Jun 10, 2011

Declining summer snowfall in the Arctic: causes, impacts and feedbacks

by
James A. Screen, Ian Simmonds
,
Climate Dynamics
  • Explores recent changes in the Arctic hydrological cycle using in situ observations and an improved atmospheric reanalysis data set, ERA-Interim
  • Documents a pronounced decline in summer snowfall over the Arctic Ocean and Canadian Archipelago
  • Diagnoses the snowfall decline as being almost entirely caused by changes in precipitation form (snow turning to rain) with very little influence of decreases in total precipitation
  • States the proportion of precipitation falling as snow has decreased as a result of lower-atmospheric warming
  • Finds that, statistically, over 99% of the summer snowfall decline is linked to Arctic warming over the past two decades
  • Derives an estimate for the amount of snow-covered ice based on the reanalysis snowfall data over the ice-covered Arctic Ocean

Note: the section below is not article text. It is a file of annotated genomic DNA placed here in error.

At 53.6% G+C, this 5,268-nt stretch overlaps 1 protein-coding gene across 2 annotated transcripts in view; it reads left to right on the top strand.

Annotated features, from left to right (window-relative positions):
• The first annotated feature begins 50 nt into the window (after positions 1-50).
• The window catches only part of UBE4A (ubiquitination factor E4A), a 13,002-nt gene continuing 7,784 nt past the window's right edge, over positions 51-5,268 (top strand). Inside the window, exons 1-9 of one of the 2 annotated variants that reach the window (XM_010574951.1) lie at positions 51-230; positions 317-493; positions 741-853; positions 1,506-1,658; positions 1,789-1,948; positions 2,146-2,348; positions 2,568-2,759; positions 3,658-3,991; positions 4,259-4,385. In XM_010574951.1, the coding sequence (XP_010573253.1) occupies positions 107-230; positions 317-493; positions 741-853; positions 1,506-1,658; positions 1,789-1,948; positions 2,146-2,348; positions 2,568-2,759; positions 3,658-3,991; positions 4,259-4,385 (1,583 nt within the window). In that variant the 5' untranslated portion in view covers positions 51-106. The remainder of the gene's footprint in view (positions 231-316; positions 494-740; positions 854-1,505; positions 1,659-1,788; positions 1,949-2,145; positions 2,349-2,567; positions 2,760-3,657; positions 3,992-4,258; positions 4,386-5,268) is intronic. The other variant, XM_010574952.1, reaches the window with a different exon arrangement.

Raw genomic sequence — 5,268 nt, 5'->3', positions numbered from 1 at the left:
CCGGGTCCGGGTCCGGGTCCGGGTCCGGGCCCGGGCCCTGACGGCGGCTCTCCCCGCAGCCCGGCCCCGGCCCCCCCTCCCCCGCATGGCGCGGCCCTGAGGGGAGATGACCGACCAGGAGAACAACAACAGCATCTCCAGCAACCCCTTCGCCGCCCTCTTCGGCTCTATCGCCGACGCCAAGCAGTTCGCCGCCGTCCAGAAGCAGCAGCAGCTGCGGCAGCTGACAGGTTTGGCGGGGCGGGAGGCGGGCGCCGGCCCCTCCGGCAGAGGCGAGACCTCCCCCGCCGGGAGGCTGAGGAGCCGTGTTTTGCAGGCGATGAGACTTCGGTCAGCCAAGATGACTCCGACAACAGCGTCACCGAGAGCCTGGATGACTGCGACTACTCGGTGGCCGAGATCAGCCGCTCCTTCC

• Estimates that the area of snow-covered ice, and the proportion of sea ice covered by snow, have decreased significantly
  • Performs a series of sensitivity experiments in which inter-annual changes in snow-covered ice are either unaccounted for, or are parameterized
  • In the parameterized case, the loss of snow-on-ice results in a substantial decrease in the surface albedo over the Arctic Ocean, that is of comparable magnitude to the decrease in albedo due to the decline in sea ice cover
  • Finds, accordingly, that the solar input to the Arctic Ocean is increased, causing additional surface ice melt
  • Concludes that the decline in summer snowfall has likely contributed to the thinning of sea ice over recent decades
  • The results presented provide support for the existence of a positive feedback in association with warming-induced reductions in summer snowfall